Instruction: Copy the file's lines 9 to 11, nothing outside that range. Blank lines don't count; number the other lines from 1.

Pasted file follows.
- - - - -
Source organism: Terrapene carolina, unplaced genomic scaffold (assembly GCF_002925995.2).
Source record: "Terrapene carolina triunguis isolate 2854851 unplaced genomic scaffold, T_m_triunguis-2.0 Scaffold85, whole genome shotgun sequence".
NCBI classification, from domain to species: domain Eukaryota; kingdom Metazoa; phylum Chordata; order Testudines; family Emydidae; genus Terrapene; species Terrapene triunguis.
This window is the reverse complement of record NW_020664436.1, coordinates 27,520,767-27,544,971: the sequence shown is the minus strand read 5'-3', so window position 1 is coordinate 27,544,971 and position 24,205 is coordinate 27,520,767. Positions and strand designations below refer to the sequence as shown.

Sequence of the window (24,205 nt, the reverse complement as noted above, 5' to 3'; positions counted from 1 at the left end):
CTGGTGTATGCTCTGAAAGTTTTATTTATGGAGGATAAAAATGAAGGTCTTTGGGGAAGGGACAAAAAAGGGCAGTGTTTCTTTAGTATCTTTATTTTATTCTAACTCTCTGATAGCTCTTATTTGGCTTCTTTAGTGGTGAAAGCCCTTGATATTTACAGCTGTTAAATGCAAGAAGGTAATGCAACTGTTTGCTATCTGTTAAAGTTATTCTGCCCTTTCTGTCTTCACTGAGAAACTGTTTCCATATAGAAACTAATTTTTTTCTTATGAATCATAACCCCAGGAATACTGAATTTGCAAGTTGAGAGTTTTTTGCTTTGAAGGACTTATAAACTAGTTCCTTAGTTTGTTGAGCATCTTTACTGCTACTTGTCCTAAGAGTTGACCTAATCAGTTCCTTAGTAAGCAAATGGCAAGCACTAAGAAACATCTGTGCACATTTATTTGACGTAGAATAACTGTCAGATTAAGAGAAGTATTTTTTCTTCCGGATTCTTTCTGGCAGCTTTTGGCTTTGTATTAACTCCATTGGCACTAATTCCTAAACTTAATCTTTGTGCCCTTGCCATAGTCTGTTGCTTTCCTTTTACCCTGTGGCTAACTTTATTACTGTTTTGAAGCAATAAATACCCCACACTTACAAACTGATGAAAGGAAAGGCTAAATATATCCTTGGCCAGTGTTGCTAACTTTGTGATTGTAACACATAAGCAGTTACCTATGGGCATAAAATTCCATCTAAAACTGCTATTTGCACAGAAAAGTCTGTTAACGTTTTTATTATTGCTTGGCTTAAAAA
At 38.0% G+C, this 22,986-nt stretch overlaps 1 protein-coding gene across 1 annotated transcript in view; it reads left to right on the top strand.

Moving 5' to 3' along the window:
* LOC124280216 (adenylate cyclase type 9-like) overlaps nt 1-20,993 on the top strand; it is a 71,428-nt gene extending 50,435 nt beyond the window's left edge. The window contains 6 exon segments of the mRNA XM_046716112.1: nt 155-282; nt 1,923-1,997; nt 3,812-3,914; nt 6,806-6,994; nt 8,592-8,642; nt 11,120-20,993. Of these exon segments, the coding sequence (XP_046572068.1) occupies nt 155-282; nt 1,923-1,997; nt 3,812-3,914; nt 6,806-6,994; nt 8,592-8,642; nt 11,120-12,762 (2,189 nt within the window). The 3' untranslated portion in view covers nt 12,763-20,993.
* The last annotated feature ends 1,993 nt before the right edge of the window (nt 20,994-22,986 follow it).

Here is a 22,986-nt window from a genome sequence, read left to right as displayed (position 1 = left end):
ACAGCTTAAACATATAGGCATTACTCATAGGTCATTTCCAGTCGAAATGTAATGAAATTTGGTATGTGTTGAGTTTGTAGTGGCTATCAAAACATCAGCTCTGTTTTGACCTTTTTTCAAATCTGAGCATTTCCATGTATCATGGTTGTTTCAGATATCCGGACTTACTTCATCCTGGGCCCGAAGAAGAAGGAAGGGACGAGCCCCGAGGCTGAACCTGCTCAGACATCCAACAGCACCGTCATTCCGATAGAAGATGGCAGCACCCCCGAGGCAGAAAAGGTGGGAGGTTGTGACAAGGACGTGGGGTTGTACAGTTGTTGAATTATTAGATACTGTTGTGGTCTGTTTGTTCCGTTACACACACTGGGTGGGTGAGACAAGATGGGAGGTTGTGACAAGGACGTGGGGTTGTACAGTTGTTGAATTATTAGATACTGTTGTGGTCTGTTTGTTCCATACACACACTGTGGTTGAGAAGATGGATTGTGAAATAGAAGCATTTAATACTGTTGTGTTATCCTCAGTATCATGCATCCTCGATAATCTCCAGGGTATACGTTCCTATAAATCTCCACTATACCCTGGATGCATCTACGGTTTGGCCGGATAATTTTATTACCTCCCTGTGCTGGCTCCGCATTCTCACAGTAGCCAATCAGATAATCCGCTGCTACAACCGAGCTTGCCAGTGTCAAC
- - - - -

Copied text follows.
* LOC124280216 (adenylate cyclase type 9-like) overlaps nt 1-20,993 on the top strand; it is a 71,428-nt gene extending 50,435 nt beyond the window's left edge. The window contains 6 exon segments of the mRNA XM_046716112.1: nt 155-282; nt 1,923-1,997; nt 3,812-3,914; nt 6,806-6,994; nt 8,592-8,642; nt 11,120-20,993. Of these exon segments, the coding sequence (XP_046572068.1) occupies nt 155-282; nt 1,923-1,997; nt 3,812-3,914; nt 6,806-6,994; nt 8,592-8,642; nt 11,120-12,762 (2,189 nt within the window). The 3' untranslated portion in view covers nt 12,763-20,993.
* The last annotated feature ends 1,993 nt before the right edge of the window (nt 20,994-22,986 follow it).

Here is a 22,986-nt window from a genome sequence, read left to right as displayed (position 1 = left end):